CONSIDERABLE attention is being devoted to the loss of trees which would be involved during the work to improve the flood defences in Kendal.

Very little appears to have been said about replacing trees after the civil engineering work has been completed.

This is not rocket science. These days quite fair-sized trees can be transplanted. Not only that, the tree replacement could be paid for by public subscription.

That said, has any consideration been given to lateral thinking regarding the emergency flood precautions, other than the proposed works?

I would like to suggest an idea, which could turn out to be a non-starter. But, on the other hand, it might be worth examination.

Parts of the long-time redundant Kendal/Lancaster Canal still exist. It would cost very little to examine the practicality of using the remains of the canal as an emergency relief route to divert some of the floodwater past Kendal and thus take some of the load off the river in town.

This sort of thing may not be as daft as it at first sounds. A connection to the river via a suitable gate or similar with a threshold just above normal spate level could be made at a suitable point upstream of Kendal.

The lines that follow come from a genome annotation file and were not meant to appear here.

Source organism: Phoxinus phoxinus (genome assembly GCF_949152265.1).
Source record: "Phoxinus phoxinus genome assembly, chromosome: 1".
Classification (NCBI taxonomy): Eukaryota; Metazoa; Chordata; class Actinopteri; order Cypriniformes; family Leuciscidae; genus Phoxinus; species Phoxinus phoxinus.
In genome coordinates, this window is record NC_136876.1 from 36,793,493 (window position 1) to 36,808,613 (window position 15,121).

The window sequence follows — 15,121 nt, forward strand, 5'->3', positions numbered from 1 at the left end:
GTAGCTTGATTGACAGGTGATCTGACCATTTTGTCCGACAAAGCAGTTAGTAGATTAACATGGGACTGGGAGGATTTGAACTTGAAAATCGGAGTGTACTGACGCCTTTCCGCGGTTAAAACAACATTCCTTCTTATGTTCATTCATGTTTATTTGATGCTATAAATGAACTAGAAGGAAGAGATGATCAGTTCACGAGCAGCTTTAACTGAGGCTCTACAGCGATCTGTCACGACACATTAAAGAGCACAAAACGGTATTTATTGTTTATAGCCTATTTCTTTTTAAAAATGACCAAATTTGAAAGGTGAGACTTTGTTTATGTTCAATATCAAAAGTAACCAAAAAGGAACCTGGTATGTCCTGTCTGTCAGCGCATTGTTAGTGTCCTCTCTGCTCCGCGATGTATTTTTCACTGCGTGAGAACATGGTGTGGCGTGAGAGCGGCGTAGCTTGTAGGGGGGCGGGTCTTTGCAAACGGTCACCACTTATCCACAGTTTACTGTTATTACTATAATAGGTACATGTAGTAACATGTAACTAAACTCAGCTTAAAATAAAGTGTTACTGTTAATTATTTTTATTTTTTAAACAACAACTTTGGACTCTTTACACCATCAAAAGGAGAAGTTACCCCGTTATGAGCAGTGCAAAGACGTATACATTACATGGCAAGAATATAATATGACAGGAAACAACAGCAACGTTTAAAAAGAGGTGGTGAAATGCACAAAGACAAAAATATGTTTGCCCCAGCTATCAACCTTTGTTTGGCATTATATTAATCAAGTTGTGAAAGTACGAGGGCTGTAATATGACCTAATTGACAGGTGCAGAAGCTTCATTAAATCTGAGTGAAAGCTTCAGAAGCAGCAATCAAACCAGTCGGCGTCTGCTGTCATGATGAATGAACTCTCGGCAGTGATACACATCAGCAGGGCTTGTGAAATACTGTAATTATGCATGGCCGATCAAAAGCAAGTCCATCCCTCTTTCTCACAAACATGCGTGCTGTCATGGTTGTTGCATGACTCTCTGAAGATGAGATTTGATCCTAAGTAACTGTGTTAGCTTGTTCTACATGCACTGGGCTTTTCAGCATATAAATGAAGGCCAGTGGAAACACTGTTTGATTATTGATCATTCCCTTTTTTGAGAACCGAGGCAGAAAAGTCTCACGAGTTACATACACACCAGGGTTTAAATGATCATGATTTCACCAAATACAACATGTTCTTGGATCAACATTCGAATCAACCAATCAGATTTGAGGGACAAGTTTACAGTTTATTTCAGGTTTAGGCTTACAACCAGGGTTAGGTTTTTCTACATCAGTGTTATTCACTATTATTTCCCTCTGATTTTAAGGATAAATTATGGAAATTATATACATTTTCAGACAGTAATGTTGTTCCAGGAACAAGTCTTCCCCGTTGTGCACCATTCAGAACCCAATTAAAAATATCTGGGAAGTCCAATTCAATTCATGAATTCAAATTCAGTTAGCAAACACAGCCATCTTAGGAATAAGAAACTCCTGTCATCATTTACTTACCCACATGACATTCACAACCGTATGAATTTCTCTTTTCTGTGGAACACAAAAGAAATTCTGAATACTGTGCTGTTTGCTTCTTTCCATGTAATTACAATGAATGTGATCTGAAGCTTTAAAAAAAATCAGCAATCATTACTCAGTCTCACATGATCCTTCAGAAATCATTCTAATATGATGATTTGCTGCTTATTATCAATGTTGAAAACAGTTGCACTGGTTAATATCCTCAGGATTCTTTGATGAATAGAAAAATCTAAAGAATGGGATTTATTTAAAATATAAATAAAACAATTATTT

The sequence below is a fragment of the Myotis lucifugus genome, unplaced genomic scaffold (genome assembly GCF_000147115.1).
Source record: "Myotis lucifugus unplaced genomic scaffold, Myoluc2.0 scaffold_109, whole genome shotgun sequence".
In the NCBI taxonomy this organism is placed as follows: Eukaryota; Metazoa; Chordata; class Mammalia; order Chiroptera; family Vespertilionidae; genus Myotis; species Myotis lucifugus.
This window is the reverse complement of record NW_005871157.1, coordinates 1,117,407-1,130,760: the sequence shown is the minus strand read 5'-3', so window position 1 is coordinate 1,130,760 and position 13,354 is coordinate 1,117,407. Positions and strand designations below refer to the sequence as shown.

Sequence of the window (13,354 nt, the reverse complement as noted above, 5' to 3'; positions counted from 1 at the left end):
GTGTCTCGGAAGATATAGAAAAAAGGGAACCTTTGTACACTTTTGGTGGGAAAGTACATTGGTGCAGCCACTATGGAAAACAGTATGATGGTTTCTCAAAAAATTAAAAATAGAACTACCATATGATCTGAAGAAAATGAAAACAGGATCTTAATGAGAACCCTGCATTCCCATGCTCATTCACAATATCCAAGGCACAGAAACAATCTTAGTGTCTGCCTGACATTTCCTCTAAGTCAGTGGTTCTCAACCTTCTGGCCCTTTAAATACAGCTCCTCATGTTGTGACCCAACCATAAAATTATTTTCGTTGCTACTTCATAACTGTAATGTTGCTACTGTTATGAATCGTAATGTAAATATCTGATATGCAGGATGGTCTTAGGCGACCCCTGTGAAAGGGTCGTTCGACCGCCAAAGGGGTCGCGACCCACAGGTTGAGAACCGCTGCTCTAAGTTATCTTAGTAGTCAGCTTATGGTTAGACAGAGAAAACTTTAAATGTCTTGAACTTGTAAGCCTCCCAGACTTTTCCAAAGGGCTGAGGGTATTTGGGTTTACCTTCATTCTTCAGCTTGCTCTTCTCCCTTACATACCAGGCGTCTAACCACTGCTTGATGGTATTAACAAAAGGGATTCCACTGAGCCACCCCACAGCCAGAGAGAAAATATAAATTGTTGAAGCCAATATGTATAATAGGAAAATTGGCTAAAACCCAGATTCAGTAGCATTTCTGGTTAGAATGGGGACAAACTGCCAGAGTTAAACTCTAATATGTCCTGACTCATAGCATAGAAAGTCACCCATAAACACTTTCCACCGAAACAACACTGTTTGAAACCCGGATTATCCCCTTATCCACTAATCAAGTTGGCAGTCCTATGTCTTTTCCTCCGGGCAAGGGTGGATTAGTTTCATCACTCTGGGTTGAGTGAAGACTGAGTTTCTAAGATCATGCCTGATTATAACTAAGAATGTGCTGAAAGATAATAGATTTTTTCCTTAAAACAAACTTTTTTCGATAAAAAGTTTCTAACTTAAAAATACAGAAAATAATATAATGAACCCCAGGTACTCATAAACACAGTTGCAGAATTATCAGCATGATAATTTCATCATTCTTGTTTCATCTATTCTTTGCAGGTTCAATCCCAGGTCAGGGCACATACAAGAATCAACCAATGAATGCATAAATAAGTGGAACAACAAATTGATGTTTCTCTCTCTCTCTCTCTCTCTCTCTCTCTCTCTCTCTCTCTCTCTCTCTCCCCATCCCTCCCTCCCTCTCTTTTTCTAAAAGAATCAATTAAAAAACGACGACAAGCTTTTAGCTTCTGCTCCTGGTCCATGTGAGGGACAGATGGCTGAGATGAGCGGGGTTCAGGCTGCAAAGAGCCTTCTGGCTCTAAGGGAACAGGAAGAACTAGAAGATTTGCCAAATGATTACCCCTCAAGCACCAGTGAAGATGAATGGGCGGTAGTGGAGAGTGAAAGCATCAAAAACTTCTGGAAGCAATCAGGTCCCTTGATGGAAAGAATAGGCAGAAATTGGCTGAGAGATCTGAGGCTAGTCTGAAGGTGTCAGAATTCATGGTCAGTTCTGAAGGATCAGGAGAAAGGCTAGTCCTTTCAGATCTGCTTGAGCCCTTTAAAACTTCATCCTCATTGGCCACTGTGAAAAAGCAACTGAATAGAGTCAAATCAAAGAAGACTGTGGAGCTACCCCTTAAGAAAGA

In an emergency excess floodwater could be diverted into the canal to be discharged back into the river downstream of Kendal.

Clearly there would be problems such as the canal not being suitable for conveying large quantities of flowing water. However, it would be preferable to repair damage to the canal in slow time, rather than making good damaged domestic property in town.

If such a scheme should appear to be feasible there could be a few advantages apart from the flood problem. It could quite a help to canal enthusiasts for at least part of the canal.

The idea is at least worth a glance by a suitably qualified person when we remember how long Kendal has been suffering flood damage.

J.B. Holme